[Forskalia edwardsii - the Forskalia edwardsii siphonophore colony as reported from Għar Lapsi on 31 March 2021. Photo by Miranda Bowman]
The persistently calm weather experienced during the last week of March ensured that a deluge of reports was submitted to the Spot the Jellyfish citizen science campaign over the Easter recess, shedding light on the mesmerising gelatinous biodiversity within Maltese waters.
The plethora of gelatinous species which were reported to the Spot the Jellyfish campaign included a diverse array of siphonophore colonies, including the Portuguese man o’ war (Physalia physalis), the barbed-wire jellyfish (Apolemia uvaria), the giant siphonophore (Praya dubia) and Forskalia edwardsii, as well as a number of ctenophore/comb jelly species and the crystal or multi-ribbed jellyfish (Aequorea forskalea). The latter species, which was first recorded from Maltese waters through the Spot the Jellyfish campaign in 2010, occurs only sporadically within Maltese waters, appearing for brief pulses during spring months in particular years only, being one of the largest known hydromedusae, reaching a maximum bell diameter of 15cm. Earlier during the month of March, reports were also submitted of the annual mauve stinger (Pelagia noctiluca) mass spawning event, which occurred somewhat later than the corresponding 2020 event, which occurred during the month of January. Most of the species reported during the Easter recess are featured within the MED-JELLYFISH project jellyfish identification manual, which is available, both in English and in Maltese, for online consultation through the Spot the Jellyfish website, along with a sting treatment booklet and a Q&A factsheet on jellyfish.
[Crystal jellyfish - the crystal or multi-ribbed jellyfish (Aequorea forskalea) as reported from Ċirkewwa on 27 March 2021 . Photo by Patrick Schembri]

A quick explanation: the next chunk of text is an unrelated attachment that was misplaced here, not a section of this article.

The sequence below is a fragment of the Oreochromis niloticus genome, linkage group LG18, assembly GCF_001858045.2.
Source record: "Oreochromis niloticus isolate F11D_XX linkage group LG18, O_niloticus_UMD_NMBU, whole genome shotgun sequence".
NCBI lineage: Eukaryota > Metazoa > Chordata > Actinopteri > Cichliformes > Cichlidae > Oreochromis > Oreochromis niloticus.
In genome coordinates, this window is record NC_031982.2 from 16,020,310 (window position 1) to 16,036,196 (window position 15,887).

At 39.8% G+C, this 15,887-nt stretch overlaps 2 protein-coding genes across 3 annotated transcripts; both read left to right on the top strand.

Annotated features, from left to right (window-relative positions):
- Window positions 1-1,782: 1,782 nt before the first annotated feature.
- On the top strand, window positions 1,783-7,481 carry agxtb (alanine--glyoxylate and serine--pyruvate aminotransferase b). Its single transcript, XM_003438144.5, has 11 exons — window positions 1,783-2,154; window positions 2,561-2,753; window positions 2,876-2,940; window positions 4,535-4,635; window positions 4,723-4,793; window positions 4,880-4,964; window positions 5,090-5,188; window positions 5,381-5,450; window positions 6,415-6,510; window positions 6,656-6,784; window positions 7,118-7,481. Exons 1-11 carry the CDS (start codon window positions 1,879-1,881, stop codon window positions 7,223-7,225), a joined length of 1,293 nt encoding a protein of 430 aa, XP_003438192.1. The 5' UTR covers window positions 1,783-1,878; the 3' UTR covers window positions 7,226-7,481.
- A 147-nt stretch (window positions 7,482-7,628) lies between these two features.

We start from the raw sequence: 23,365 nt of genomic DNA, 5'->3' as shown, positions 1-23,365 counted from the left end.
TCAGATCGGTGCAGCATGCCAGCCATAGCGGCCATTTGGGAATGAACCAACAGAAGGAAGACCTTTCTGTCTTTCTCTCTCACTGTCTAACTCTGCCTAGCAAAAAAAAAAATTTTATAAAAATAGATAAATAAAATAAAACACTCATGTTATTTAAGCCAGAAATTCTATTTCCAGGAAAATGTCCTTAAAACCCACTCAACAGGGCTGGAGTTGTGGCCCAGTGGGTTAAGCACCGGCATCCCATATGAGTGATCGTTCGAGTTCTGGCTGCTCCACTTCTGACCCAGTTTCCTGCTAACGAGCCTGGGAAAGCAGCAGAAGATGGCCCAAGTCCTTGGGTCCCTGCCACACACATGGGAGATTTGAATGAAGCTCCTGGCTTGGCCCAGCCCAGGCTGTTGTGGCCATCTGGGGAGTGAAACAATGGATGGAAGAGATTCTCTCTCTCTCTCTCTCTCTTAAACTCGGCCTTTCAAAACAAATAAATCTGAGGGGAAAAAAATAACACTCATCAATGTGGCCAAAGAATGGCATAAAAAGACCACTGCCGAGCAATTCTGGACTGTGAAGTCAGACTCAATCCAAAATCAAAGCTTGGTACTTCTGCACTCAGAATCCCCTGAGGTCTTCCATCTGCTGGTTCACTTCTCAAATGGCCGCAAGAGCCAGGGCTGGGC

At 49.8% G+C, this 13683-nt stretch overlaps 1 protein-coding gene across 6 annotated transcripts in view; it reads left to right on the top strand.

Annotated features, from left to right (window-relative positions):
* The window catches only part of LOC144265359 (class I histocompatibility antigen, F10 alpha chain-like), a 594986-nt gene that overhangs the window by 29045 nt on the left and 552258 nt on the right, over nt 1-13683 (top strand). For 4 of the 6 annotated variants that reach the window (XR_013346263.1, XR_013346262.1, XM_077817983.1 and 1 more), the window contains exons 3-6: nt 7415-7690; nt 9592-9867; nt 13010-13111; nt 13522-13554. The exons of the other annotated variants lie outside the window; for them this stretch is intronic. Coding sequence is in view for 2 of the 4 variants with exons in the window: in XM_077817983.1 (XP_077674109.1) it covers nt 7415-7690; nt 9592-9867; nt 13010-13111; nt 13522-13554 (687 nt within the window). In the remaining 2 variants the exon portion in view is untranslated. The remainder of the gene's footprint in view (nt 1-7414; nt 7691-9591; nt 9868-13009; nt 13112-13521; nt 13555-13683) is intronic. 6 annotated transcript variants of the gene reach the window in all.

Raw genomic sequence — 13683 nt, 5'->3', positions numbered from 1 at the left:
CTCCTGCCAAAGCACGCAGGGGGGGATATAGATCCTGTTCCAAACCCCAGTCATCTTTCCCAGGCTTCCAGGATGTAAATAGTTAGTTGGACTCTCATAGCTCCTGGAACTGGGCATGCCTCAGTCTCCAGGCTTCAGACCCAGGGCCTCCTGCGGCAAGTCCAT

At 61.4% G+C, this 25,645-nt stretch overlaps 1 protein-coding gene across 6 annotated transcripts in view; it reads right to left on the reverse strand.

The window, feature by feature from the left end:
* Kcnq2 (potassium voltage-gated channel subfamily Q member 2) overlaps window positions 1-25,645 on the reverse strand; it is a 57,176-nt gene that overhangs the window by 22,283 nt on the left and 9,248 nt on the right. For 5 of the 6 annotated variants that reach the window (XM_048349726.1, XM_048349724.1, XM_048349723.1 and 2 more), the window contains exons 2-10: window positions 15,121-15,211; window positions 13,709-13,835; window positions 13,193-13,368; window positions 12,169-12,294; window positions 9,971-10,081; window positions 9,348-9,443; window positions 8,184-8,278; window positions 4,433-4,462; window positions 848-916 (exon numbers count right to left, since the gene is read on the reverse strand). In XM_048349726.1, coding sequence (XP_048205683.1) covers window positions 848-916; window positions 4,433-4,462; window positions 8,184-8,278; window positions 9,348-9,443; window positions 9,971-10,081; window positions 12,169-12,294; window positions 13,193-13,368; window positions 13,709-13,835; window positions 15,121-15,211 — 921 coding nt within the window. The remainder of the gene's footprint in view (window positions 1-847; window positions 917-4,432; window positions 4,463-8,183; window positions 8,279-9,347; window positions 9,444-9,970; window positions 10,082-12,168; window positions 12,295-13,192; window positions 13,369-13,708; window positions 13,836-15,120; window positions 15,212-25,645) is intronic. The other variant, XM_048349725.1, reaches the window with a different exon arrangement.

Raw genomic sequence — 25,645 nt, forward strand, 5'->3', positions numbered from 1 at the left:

The Spot the Jellyfish initiative, which is coordinated by Prof. Alan Deidun, with the support of Dr Adam Gauci and Mr Johann Galdies, within the Physical Oceanography Research Group of the Department of Geosciences of the Faculty of Science, kicked off in June 2010, having been conceived by Prof. Aldo Drago, documenting several thousand validated citizen science reports for at least 40 species of gelatinous plankton since then, including almost ten new records for Maltese waters.
The initiative is supported financially by the International Ocean Institute (IOI), the Malta Tourism Authority (MTA), Nature Trust, Friends of the Earth, SharkLab and the Ekoskola and the Blue Flag Malta programmes. The initiative follows a citizen science approach and relies on the collaboration of the public, sea farers, divers, and especially youngsters – through their teachers and parents – who are encouraged to assist in recording the presence and location of different jellyfish through the use of a reporting leaflet. The leaflet is being widely distributed, and can be downloaded from this website, which also contains snippets of information and anecdotes about different jellyfish species. With the support of MTA, large posters have also been put up on boards at major bays.
Reporting is done by simply matching the sighted jellyfish with a simple visual identification guide, giving the date and time of the sighting, and indicating the number of individuals seen. Sightings can be reported online, through an e-mail or by contacting Prof. Alan Deidun. The initiative received international recognition for its innovative and participatory approach (see this report).
[Physalia physalis - the dreaded Portuguese man o'war (Physalia physalis) shiphonopre colony as reported from the south coast of Malta on 2 April 2021. Photo by Ruth Zerafa]